Traveling with Pets

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Traveling with Pets

There’s nothing like a road trip to kick start a vacation. Bringing your pets along makes it even more fun. If you’re planning to take your pet with you on trips in the car, start early when the pet is young to get used to the routine.  Short jaunts across town and back or easy day trips will get your pet used to the ride.  A carsick pet can make the trip miserable for everyone.

Here are some more tips to help make the trip safe and enjoyable:

1. Dogs and cats need to be secured properly, both for their safety and yours. An unrestrained pet can become a deadly projectile in the event of a sudden stop or crash, causing serious injury (even death) to passengers. For example, an unsecured, 25-pound dog in a 40 mph crash becomes a 1,000-pound mass (half a ton) flying uncontrollably inside the vehicle.  The first and best option is to crate your animal for the duration of the trip. For large animals, a more feasible option is to use a special harness that attaches to your vehicle’s seatbelt. Crates and harnesses are available at your local pet store.  Dogs should be restrained with either a seatbelt or harness designed for pet travel. Smaller dogs can be secured in pet car seats, which allow them to also see out, while being properly restrained.

Never attach a restraining device to the pet’s collar. Always use a harness to prevent injury.

Cats should be contained in a crate, cage or pet car seat that is secured with a seat belt. Never allow a cat to roam freely in the vehicle, as it could get tangled around the driver’s feet or get in the driver’s sight of the road.

Leaving a pet in a parked car is never a good idea. Temperatures in confined spaces in the summer time can heat up fast, causing heatstroke — even death — to a pet. Extremely cold temperatures in the winter can be just as threatening, so be sure not to leave a pet in the car if the temperature is near the freezing mark.

2. The ASPCA cautions against allowing pets to ride with their heads out the window of a moving vehicle. Not only do they risk being hit with a flying object, but they are also at risk of inner ear damage and lung infections.

3. The noises and movement from car travel make many pets anxious. This anxiety can be expressed through barking, shaking, excessive drooling or even vomiting. Prepare your pets for a long trip well before you plan to leave. Start slowly by getting them used to being in the car. Once they are a little more comfortable, condition them with short trips around the block, gradually extending the duration of these trips. If your pet still suffers car anxiety, talk to your veterinarian about medications. Also consider keeping stain and odor remover in the trunk, just in case of an accident.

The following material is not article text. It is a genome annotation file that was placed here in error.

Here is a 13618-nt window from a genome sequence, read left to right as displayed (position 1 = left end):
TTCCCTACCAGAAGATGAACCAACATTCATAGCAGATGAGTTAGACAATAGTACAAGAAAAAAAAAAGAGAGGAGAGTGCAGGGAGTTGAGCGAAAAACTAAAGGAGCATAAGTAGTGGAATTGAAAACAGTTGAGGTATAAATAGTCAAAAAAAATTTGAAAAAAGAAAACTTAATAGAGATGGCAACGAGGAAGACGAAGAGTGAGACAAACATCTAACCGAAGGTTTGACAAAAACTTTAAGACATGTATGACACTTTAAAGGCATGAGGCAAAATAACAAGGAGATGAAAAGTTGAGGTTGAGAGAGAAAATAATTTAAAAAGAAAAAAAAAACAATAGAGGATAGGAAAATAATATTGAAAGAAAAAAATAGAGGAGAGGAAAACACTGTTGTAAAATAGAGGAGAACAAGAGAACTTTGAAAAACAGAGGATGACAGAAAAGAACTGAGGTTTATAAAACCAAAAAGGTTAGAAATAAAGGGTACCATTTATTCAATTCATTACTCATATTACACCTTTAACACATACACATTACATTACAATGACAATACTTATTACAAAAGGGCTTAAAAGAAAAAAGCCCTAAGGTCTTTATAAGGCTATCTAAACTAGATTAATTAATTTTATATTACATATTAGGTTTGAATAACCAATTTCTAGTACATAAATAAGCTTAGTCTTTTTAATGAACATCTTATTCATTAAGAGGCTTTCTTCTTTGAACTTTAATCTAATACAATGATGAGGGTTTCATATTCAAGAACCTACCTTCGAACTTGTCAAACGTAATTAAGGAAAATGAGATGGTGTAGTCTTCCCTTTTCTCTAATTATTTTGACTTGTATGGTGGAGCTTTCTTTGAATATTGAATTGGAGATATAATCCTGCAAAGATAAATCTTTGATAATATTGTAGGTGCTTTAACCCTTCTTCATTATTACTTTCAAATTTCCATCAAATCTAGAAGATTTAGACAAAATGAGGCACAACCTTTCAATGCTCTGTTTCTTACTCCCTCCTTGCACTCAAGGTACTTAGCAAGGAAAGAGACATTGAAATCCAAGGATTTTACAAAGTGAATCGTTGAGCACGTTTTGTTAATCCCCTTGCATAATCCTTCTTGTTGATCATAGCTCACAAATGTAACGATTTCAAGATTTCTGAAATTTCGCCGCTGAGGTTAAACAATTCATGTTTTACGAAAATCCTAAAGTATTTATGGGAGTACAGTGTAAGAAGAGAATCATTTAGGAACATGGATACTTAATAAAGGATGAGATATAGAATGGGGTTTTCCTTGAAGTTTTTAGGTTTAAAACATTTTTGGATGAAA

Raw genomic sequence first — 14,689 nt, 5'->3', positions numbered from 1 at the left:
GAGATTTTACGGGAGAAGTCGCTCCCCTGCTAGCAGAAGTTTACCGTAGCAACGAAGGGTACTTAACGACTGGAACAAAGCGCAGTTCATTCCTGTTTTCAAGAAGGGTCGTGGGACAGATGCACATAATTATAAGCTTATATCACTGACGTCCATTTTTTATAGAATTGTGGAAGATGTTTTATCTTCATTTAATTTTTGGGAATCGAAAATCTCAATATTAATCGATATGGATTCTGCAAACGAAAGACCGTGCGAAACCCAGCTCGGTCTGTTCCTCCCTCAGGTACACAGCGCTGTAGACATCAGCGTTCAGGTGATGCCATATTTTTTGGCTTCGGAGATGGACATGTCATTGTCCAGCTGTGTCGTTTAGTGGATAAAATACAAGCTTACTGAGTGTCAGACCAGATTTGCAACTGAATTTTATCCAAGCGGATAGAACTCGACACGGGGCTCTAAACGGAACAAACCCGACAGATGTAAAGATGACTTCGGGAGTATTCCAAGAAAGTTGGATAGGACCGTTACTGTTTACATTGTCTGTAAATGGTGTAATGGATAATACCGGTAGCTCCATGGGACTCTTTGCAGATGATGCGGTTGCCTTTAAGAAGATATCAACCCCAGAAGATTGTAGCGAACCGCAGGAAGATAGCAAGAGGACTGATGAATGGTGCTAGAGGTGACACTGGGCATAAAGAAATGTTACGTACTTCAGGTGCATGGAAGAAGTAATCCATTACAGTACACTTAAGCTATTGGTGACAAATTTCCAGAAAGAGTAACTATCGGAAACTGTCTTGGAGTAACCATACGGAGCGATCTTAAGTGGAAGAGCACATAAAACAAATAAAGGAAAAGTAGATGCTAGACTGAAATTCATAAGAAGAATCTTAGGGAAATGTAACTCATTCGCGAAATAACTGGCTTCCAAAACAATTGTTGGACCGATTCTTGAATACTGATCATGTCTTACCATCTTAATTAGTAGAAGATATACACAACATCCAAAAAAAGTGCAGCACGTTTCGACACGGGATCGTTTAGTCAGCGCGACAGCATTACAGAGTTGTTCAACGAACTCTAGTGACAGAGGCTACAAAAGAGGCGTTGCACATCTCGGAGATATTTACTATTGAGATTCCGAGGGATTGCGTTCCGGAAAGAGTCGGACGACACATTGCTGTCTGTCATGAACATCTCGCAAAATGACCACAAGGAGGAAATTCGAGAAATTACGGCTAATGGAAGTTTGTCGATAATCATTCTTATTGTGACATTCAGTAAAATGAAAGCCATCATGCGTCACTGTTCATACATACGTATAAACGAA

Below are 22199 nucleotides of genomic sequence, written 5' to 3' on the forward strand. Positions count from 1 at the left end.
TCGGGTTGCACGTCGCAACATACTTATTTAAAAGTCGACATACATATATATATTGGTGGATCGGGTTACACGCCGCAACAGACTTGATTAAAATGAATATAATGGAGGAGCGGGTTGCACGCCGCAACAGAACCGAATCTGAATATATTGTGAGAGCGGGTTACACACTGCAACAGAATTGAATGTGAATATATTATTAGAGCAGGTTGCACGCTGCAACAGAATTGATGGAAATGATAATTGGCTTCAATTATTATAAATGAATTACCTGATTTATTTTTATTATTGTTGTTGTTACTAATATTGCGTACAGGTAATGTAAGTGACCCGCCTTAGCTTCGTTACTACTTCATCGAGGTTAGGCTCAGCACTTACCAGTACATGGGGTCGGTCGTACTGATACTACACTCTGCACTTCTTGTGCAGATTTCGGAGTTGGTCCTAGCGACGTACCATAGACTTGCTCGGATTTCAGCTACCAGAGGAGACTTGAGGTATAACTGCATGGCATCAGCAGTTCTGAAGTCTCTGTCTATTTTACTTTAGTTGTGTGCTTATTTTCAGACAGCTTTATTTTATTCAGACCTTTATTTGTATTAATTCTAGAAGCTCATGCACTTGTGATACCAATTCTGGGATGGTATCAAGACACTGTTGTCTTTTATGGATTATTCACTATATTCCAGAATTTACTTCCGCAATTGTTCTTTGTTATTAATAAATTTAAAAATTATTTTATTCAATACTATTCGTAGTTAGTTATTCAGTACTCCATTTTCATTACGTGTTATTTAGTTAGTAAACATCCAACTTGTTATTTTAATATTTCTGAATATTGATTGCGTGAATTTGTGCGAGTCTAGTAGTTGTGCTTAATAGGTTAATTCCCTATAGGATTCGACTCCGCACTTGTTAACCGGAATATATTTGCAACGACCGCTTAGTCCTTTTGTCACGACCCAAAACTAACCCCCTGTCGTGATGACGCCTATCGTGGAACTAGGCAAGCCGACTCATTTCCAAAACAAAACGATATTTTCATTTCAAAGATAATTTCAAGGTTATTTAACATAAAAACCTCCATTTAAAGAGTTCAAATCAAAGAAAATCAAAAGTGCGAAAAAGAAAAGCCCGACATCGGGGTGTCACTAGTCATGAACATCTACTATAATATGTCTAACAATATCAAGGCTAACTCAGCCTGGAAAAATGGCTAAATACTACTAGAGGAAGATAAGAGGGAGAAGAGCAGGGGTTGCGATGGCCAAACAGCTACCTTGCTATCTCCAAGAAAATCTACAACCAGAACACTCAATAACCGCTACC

4. Just as you will on a long trip, your pet will need periodic pit stops and stretch breaks, too. It’s a good idea to stop every couple of hours for your pet and you to stretch and walk around. Be sure to have your pet’s leash handy to have control and so your pet doesn’t run away in unfamiliar surroundings. Have your own supply of cold water, as fresh water is not always handy or convenient when you need to stop.

5. Don’t feed your pet right before you plan to leave. Instead, give him or her a light meal a few hours in advance. Never feed your pet in a moving vehicle. During rest stops, have your pet consume small amounts of food and water, but don’t allow to overeat or drink if you still have more traveling to do. Reserve your pet’s main meal for the end of the day.

6. If you’re planning overnight hotel stays, be sure to check in advance whether the hotel has pet-friendly policies.

7. A seat upholstery protector, such as a pet hammock or waterproof seat cover will make clean-ups easier in case your pet does get sick or has an accident. Be sure to bring along cleaning supplies to avoid having to search out a place to purchase them at the last minute.

8. A travel tag on a pet’s collar will help someone locate you should you and your pet become separated. The travel tag should contain information about where you are staying locally (while away from home), including addresses and phone numbers. A cell phone number is also a good idea since most people have one with them, especially when they travel.

9. A pet first-aid kit is an essential item to pack when venturing out and should contain things such as antiseptic cream, assorted bandages, tweezers, eye drops, gauge, tape, and the like. Phone numbers for your pet’s vet, the National Animal Poison Control Center hotline (888-426-4435), and emergency pet hospitals in the areas where you plan to travel should be taken along.

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